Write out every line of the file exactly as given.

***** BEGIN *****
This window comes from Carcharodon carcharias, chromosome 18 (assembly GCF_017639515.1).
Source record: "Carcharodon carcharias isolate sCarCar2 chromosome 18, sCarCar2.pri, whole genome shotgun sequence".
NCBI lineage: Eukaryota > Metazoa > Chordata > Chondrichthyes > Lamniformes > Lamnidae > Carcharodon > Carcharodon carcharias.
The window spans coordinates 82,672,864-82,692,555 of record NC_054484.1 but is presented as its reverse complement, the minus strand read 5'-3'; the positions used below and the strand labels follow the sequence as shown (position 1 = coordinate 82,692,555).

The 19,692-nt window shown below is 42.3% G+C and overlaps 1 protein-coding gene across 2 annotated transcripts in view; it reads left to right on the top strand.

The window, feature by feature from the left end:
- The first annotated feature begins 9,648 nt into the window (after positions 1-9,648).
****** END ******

This window comes from Carcharodon carcharias, chromosome 18 (assembly GCF_017639515.1).
Source record: "Carcharodon carcharias isolate sCarCar2 chromosome 18, sCarCar2.pri, whole genome shotgun sequence".
NCBI lineage: Eukaryota > Metazoa > Chordata > Chondrichthyes > Lamniformes > Lamnidae > Carcharodon > Carcharodon carcharias.
The window spans coordinates 82,672,864-82,692,555 of record NC_054484.1 but is presented as its reverse complement, the minus strand read 5'-3'; the positions used below and the strand labels follow the sequence as shown (position 1 = coordinate 82,692,555).

The 19,692-nt window shown below is 42.3% G+C and overlaps 1 protein-coding gene across 2 annotated transcripts in view; it reads left to right on the top strand.

The window, feature by feature from the left end:
- The first annotated feature begins 9,648 nt into the window (after positions 1-9,648).